Wednesday, May 30, 2012

Irony of Ironies

Yesterday, I brought our items up from the storage unit to get them prepared for the movers. The irony of ironies is that most of the things we brought with us were never unpacked, but in order to get the items back to the US and through customs with little hassle they need to be removed from their boxes so the movers can repack them. Customs officers in the US are less likely to flag shipments packed by professional movers than they are by ones packed by individuals. There's nothing of concern, but it would be a bloody pain in the ass to have someone go through it all, item by item. By volume, it's not a lot, but it is a lot of little things: artworks, books, personal papers, tools, etc. When we moved to Australia, we purged big time by giving away or chucking most of our things - it was quite liberating. I did a similar exercise when I moved to Washington, but not as drastic. There was a point yesterday that I secretly wished there had been a tube leading to a rubbish bin, so I could toss it all into oblivion. Sentimentality has never been thing. However, there were items I came across yesterday that I had forgotten I had. And that made me smile.

Tuesday, May 22, 2012

We have a date

After dragging out longer than anticipated, we have a date for returning home - June 19. So, basically this time in four weeks, we'll be in the air. It doesn't seem real. The irony of ironies is that we have around 16 boxes in storage that were never unpacked. In order to have these items shipped back to the US, we will need to unpack the items from their boxes, so the movers can repack them for shipment in their containers. The reason is to prevent any issues with customs when they arrive in California - border guards are less likely to worry with personal effects that have been pack by a professional moving company. Of course, this won't matter one bit if the shipment gets marked for random inspection. The moral of the story is, if you are planning to move overseas, don't take anything with you that you can't fit into a regular suitcase.

Wednesday, May 16, 2012

Trip to Killcare NSW

This past Saturday, we went north of Sydney to Killcare via Sydney Seaplanes. It was a going away gift from a friend. The views were spectacular and it was one of the most amazing things I have done since I've lived here. David took most of the photos below, but of course, I had to muck around with them a bit.

Thursday, May 10, 2012

It Is Real

So, around 6:10AM this morning David came into the bedroom and tapped me on the shoulder with his iPhone extended towards my face. He said, "Read." I struggled, because the light was too bright. I took his device and held it at a length so that I could actually see the text. He seemed happy about something - did we get final word on a date for a move?!? Then, the words came into focus: OBAMA SUPPORTS SAME SEX MARRIAGE. The first words out of my mouth were, "Is this real?"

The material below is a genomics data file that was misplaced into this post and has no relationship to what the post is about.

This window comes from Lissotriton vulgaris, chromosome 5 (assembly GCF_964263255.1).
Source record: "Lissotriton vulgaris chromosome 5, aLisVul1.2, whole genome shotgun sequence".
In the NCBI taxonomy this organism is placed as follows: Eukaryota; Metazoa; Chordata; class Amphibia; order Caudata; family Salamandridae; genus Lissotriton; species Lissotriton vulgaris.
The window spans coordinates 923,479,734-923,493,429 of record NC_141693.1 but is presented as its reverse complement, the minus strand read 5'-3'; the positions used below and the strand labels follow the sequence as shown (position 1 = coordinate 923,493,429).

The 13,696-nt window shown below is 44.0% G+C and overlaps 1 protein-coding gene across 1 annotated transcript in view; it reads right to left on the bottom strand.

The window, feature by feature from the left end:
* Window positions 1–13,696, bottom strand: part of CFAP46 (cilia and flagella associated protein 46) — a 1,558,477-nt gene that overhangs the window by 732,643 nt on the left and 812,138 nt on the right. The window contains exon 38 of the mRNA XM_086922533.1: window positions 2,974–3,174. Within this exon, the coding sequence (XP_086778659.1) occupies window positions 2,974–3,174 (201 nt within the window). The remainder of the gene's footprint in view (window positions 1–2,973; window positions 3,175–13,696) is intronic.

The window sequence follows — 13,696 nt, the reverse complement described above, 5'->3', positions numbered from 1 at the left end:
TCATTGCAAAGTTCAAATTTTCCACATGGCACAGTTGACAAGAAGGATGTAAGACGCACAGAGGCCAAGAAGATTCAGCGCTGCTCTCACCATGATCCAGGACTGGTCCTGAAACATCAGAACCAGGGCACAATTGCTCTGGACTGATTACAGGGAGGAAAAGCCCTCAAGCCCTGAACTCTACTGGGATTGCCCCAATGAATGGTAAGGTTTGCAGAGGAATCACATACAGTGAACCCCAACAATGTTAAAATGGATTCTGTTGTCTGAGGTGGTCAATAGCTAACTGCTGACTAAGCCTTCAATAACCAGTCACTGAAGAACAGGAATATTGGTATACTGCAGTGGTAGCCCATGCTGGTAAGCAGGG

It wasn't long after we moved to Sydney in 2008 that Prop 8 passed in California (my rant, here). The punch in the gut that David and I experienced on that day was devastating and we quietly swore that we would never return to the United States to live. Over time, our anger and hatred towards many of our fellow countrymen subsided (well, at least the hatred did) and we grew to understand (painfully, at times) that our home was in San Francisco and that we would be returning there at the end of our visas in 2012.

I've spent the better part of the morning trying to understand what I'm feeling. I've read all of my favorite pundits and have sifted through the banter on various websites - some of it earnest and some of it nasty. Poetically, today's announcement by the President brings my expat experience full circle. People will spin this thing into every direction possible, but I know deep down in my heart that the country I'm going back to is a little better than the one I left 4 years ago. It is real. 

Tuesday, May 8, 2012

Winter Approaches

Winter approaches and I realize that I'm going to be able to skip it again for an entire year, a luxury. Our timeline for returning should be finalized by the end of this week (though I've been saying this for 4 weeks now!) and chances are likely that we will be back in San Francisco by no later than the second week in June. When we moved to Australia in the last week of August in 2008, I had no concept of what living without winter for an entire year would be like - and by living without winter I don't mean cold weather, but day light hours. When we first arrived, there wasn't a huge difference between the hours in a day between Sydney and San Francisco - we were coming out of the end of summer and going into the end of winter. It was quite a magical experience to have waning days turn into waxing ones in the blink of an eye. My mind played tricks on me the entire first year and I could never really grasp what season we were actually in. After going through a few cycles, I'm now used to it, however there are months that I still get a little confused on the season, April/May and September/October being those times because of the equilibrium of day light hours between autumn and spring. This is compounded by the fact that most of the people I know live somewhere in the Northern Hemisphere and are constantly posting on Facebook during late spring or autumn, "Summer is around the corner!" or "Ugh, winter is upon us." It is easy to forget where I am and go with what I know, rather, have known. The difference this time around is that all of my friends' clamor back home about summer being around the corner is true.